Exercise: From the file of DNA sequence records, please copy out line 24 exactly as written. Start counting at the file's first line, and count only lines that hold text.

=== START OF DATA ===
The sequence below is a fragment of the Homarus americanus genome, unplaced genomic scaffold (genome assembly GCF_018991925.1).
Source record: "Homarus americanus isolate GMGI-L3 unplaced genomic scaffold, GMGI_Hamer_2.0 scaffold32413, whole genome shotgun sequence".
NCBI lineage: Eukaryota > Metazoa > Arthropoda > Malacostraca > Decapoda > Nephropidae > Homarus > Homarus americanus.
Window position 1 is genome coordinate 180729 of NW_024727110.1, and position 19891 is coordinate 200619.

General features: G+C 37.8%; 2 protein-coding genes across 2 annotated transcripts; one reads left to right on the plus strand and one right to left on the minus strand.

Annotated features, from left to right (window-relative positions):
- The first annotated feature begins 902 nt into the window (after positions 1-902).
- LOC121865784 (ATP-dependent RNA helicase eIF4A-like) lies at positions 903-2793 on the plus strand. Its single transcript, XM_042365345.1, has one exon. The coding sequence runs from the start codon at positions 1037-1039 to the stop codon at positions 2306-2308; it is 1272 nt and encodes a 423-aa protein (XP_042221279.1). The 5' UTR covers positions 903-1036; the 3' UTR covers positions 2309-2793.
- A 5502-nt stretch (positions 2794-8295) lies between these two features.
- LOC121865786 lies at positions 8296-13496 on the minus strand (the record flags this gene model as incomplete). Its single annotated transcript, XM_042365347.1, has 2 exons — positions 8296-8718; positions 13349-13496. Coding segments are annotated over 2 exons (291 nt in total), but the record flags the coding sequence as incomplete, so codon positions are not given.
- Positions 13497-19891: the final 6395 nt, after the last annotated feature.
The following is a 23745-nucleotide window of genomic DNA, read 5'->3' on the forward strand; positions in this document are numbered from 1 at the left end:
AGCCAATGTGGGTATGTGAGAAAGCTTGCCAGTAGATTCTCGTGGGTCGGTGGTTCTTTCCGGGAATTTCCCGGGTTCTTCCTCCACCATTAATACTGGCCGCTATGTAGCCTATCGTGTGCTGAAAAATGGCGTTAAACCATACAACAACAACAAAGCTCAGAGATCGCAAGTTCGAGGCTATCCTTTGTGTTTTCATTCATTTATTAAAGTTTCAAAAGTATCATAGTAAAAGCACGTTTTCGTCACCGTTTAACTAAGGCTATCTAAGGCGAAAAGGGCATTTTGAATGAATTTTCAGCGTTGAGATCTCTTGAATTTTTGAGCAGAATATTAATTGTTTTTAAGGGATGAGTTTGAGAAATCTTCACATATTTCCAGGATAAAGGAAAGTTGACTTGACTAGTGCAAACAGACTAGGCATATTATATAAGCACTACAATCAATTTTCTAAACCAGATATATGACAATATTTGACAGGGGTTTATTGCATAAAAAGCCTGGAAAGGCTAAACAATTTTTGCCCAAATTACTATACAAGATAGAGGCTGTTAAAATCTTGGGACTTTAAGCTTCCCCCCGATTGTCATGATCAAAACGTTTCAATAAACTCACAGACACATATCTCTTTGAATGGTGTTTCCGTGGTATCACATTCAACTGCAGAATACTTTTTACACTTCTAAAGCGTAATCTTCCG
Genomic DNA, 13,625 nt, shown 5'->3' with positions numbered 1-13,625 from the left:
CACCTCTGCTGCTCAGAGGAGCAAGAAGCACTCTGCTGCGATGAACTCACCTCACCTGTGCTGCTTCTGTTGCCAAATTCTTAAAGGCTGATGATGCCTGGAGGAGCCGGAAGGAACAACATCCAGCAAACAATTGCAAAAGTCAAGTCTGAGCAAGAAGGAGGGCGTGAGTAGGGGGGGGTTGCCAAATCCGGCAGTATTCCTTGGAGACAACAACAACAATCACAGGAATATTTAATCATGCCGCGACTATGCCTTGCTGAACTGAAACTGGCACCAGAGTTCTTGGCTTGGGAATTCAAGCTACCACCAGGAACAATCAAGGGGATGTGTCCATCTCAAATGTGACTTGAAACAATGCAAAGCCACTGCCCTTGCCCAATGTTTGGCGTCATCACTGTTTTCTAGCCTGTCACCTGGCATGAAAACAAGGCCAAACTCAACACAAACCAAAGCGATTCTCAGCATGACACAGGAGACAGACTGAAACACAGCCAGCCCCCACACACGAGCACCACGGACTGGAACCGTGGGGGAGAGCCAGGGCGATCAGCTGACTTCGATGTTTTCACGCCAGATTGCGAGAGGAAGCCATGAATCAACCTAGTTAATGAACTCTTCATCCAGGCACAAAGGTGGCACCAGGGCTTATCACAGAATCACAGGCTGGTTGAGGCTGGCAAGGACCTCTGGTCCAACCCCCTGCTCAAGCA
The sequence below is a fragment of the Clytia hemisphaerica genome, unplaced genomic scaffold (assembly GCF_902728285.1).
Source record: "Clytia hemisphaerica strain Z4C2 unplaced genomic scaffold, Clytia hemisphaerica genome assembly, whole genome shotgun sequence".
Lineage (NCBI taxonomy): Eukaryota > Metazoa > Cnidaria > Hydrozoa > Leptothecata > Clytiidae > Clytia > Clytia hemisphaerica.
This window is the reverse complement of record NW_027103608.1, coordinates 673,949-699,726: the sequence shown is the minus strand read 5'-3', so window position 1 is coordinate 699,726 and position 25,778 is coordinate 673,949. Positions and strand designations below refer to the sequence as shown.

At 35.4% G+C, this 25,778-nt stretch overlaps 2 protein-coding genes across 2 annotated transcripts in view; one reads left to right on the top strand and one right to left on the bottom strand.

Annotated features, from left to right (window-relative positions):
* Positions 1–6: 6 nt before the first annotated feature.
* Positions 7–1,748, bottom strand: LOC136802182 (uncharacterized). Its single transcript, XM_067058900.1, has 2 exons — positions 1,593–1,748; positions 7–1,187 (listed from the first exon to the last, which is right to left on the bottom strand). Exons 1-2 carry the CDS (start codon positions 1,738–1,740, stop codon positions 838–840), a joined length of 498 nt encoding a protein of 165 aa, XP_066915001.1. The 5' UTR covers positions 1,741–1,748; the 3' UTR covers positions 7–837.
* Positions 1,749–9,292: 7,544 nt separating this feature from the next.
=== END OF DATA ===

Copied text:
* Positions 1,749–9,292: 7,544 nt separating this feature from the next.